Puyallup Tribe's New Emerald Queen Casino opens in Fife on December 29, 2004.

  • By Miguel Douglas
  • Posted 10/27/2016
  • HistoryLink.org Essay 20158

On December 29, 2004, the Puyallup Tribe of Indians' new Emerald Queen Casino opens in Fife in northern Pierce County, following reduction in road access to the original paddlewheel riverboat casino located on the Blair Waterway in Tacoma to allow for development of a Port of Tacoma container facility for the shipping conglomerate Evergreen Marine Corporation. Following a contentious negotiation process between the Puyallup Tribe and the Port of Tacoma regarding the future development of the Blair Waterway and the location of the original casino, an agreement provides the opportunity for the Puyallup Tribe to greatly expand casino gaming, with new or enlarged facilities at both the Fife location and at the Emerald Queen Casino I-5 just off the Interstate in Tacoma.

Considering Gaming as a Source of Development

In the Puyallup Land Claims Settlement of 1990, the Puyallup Tribe was provided a settlement package of $162 million in land, fisheries, economic and social development, and the construction of the Blair Navigation Project in exchange for relinquishing its claims to much of the 18,000 acres of reservation land allocated to the Tribe in the 1854 Treaty of Medicine Creek, which over the years had been occupied and developed by non-natives, including most of the valuable waterfront property on which the Port of Tacoma's harbor facilities were located. This was in response to the claims to ownership of reservation land that the Tribe had pursued over the decades against local governmental, private, and commercial interests.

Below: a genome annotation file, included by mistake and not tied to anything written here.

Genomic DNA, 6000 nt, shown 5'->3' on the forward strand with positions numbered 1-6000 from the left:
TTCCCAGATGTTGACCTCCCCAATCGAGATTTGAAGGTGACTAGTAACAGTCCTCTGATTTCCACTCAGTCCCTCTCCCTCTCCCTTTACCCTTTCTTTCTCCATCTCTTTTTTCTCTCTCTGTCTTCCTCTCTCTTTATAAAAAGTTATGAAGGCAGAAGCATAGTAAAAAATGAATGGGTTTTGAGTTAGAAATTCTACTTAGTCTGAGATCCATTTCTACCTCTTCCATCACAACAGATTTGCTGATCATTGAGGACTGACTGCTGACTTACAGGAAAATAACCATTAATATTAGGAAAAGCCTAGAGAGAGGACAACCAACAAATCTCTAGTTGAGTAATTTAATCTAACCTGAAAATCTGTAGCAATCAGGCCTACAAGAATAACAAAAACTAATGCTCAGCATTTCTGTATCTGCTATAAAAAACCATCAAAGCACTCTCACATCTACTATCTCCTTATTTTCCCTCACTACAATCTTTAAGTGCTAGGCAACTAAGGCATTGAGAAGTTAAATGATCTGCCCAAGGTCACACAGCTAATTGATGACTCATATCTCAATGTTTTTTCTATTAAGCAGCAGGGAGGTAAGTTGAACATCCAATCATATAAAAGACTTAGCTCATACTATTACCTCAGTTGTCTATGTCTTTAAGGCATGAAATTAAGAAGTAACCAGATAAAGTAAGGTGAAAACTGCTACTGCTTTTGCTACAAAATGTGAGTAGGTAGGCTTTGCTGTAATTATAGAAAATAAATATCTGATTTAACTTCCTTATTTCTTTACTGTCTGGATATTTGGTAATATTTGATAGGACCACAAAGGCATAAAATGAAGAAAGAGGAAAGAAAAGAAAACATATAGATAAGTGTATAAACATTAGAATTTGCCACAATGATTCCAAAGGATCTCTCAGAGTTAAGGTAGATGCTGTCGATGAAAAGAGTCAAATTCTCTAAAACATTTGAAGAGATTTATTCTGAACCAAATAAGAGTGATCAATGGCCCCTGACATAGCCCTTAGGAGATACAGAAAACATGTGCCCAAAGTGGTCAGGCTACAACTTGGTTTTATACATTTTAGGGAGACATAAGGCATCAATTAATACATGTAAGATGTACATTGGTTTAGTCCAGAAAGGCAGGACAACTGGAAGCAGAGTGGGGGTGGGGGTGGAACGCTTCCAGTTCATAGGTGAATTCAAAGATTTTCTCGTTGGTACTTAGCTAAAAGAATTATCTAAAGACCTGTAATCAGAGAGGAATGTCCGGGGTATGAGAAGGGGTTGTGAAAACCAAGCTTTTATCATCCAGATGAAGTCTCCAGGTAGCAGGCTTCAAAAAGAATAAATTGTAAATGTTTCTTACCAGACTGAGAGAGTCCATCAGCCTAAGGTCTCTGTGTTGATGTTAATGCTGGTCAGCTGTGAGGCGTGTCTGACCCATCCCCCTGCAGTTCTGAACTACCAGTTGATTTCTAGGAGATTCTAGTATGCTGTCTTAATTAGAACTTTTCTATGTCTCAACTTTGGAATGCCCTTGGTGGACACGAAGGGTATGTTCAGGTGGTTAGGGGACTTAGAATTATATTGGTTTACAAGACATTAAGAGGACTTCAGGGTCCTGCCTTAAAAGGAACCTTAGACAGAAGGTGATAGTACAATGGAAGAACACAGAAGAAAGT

With the notion of economic self-sufficiency for the Puyallup Tribe increasingly becoming a reality after the settlement, the Tribe decided to pursue gaming as a possible solution to its depleting federal revenue. Similar to other tribes across the United States, the Tribe also viewed bingo as gateway to future forays in the realm of gaming. In 1992, the Tribe opened a 36,993-square-foot bingo hall just off Interstate 5 in Tacoma, costing approximately $2.1 million and seating upward of 1,500 people. Payment for the bingo hall was made possible through monies provided to the Tribe under the Land Claims Settlement.

With the bingo hall providing some revenue, plans for utilizing more of the land that the Tribe had acquired under the settlement to support gaming endeavors got underway. The Tribe proceeded to develop some of its property on the Tacoma waterfront. This property was situated on the Blair Waterway and was highly valuable land, with the Tribe seeing it as an opportunity to pursue a higher form of economic development. Considering the expansion of casino-level gaming that took place throughout the country after the implementation of the Indian Gaming Regulatory Act (IGRA), casino development was viewed as a significant means by which the Puyallup Tribe could potentially gain economic independence. With the possibility of increased gaming revenues, hopes of lifting the community out from underneath a cloud of despair and poverty became more promising.

Just as there had been internal disputes over how to resolve the the land claims, opinions differed greatly among Tribal members as to whether having the Tribe operate a casino on reservation land was a negative or a positive for the Tribe overall. Many members stood against it on an ethical basis, seeing it as something for which traditions and cultural pathways would be diminished and replaced with materialism. Some felt that organized crime could become a problem if the casino was built, citing historical examples of such behavior to support their argument. But other Tribal members considered the casino in a much different light, seeing it as the answer for resolving communal impoverishment. Some saw it as the only way in which any kind of hope for the future of the Tribe could be achieved.